A winemaker or vintner is a person engaged in winemaking. They are employed by wineries or wine companies, where their work includes: Cooperating with viticulturists Monitoring the maturity of grapes to ensure their quality and to determine the correct time for harvest Crushing and pressing grapes Monitoring the settling of juice and the fermentation of grape material Filtering the wine to remove remaining solids Testing the quality of wine by tasting Placing filtered wine in casks or tanks for storage and maturation Preparing plans for bottling wine once it has matured Making sure that quality is maintained when the wine is bottledToday, these duties require an increasing amount of scientific knowledge, since laboratory tests are supplementing or replacing traditional methods. Winemakers can be referred to as oenologists as they study oenology – the science of wine. A vintner is a wine merchant. In some modern use in American English, the term is used as a synonym for "winemaker"; the term started in Middle English.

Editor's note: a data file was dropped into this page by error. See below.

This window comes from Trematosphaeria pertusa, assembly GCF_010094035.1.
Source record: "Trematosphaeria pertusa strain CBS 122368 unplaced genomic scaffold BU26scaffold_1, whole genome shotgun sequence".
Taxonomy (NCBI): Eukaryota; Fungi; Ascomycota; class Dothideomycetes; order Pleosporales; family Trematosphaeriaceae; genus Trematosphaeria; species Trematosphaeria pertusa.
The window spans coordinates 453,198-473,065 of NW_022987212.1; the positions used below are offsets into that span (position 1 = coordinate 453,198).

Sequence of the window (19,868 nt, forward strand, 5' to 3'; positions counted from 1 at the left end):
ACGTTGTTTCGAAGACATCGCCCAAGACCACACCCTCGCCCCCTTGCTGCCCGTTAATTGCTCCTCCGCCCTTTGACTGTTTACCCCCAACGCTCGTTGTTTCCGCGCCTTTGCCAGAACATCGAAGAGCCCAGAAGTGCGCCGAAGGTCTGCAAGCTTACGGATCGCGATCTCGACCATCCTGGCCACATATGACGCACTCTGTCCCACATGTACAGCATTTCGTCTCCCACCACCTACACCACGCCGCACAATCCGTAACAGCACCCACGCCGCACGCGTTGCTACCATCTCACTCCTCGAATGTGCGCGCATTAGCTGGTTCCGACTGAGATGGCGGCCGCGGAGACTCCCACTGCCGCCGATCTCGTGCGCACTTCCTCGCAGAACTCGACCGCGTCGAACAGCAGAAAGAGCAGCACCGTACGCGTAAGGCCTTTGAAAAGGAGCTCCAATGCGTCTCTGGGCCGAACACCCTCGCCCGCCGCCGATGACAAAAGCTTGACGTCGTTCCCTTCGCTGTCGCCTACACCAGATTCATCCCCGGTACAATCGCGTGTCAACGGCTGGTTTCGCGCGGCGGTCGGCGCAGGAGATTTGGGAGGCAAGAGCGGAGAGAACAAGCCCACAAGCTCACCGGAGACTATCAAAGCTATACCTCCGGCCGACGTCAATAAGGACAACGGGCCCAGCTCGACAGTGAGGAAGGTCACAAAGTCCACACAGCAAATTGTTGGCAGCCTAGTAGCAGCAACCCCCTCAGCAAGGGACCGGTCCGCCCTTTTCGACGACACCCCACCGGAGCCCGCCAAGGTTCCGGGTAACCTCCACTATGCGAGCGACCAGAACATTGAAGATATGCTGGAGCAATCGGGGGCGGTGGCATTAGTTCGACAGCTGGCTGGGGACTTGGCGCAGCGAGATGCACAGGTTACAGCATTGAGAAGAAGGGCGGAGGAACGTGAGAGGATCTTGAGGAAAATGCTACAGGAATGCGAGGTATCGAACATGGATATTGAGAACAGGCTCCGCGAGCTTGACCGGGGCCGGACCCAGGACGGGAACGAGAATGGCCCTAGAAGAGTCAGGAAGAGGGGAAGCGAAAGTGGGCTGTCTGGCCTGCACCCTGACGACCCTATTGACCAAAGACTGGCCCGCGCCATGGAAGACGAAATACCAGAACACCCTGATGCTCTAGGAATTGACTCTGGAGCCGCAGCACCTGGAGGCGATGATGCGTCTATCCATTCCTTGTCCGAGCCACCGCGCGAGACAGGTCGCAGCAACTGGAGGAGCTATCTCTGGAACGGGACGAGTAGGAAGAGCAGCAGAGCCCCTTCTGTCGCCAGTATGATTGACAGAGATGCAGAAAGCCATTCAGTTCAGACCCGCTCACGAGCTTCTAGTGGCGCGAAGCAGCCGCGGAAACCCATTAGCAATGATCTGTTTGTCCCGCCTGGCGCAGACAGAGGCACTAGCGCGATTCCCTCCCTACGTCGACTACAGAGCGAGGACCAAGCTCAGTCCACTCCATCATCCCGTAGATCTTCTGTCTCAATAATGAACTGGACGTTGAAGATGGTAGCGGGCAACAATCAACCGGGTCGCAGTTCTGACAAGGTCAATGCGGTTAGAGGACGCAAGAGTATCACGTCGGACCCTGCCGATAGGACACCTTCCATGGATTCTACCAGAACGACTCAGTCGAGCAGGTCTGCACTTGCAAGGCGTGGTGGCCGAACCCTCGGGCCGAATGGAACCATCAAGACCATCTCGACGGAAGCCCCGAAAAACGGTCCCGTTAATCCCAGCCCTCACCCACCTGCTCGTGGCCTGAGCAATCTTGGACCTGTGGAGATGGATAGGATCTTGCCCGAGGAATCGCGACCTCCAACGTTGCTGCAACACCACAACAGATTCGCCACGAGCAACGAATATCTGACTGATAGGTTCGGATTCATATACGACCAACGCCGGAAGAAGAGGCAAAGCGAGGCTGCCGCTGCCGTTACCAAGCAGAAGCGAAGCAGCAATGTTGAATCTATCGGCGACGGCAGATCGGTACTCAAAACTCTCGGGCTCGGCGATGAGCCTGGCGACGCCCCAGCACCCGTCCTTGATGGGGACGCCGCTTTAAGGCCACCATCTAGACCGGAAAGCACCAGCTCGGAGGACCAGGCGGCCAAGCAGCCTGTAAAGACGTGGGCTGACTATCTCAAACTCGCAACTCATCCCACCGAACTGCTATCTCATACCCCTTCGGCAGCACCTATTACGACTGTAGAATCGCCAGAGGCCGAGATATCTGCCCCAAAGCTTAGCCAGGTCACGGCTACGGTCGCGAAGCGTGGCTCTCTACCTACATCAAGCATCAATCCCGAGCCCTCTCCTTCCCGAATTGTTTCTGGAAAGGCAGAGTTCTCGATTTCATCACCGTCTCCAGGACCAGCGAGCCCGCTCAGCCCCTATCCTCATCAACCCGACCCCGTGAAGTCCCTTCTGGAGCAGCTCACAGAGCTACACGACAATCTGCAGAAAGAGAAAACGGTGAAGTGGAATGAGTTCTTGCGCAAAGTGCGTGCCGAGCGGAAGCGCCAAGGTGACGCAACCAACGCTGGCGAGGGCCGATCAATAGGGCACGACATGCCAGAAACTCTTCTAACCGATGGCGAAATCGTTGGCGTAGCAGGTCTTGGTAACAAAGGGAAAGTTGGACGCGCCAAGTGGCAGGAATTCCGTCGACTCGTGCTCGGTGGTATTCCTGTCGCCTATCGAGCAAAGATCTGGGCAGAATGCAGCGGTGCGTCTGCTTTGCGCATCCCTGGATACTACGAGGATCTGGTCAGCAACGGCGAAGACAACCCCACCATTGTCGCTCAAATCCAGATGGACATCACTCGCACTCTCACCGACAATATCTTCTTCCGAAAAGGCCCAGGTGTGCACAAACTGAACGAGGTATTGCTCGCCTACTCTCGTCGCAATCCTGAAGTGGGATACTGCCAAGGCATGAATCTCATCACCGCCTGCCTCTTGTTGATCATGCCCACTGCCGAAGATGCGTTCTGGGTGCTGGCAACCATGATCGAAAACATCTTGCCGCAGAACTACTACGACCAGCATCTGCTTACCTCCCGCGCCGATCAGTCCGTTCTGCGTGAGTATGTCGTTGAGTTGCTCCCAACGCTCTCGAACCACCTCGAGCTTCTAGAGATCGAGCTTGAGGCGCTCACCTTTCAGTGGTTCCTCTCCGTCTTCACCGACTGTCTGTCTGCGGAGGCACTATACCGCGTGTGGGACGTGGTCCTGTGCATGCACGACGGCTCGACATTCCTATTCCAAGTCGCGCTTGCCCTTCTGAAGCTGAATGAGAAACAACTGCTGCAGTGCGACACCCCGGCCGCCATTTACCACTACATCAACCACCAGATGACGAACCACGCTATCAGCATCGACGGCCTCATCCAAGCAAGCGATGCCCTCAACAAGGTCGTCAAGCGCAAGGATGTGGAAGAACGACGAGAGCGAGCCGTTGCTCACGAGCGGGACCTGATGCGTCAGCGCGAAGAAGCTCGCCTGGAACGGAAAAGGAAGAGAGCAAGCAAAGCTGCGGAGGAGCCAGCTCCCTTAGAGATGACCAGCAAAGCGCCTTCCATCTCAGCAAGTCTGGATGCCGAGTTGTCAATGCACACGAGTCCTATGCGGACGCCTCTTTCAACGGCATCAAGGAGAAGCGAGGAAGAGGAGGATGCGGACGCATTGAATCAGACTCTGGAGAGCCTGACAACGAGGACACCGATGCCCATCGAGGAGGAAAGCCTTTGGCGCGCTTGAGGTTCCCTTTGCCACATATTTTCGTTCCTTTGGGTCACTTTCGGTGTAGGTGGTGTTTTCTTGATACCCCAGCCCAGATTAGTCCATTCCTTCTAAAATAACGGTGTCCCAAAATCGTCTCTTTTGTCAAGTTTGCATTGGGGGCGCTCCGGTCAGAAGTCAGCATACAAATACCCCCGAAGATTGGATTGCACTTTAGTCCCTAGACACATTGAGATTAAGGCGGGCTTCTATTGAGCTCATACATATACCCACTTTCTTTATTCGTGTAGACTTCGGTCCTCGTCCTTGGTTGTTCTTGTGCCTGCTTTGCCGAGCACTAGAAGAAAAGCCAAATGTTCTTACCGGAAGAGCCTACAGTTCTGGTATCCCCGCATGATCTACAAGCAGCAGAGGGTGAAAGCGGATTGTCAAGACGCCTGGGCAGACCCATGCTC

Due to the close political and commercial ties between Bordeaux and England during the 14th and early 15th centuries, vintners were among the more important people in London with winemakers being four times mayor of the city under the reign of Edward II. The Worshipful Company of Vintners is one of the oldest livery companies in London. A vigneron is someone; the word connotes or emphasizes the critical role that vineyard placement and maintenance has in the production of high-quality wine. The term, French for someone who grows grapes or makes wine, is used in Australia to describe a winemaker, involved as an owner or manager as opposed to a person, employed only to make wine, referred to as a winemaker, it is used when referring to a winemaker from France. Vincent of Saragossa is the patron saint of vignerons. A négociant is the French term for a wine merchant who assembles the produce of smaller growers and winemakers and sells the result under its own name. Négociants buy everything from grapes to grape must to wines in various states of completion.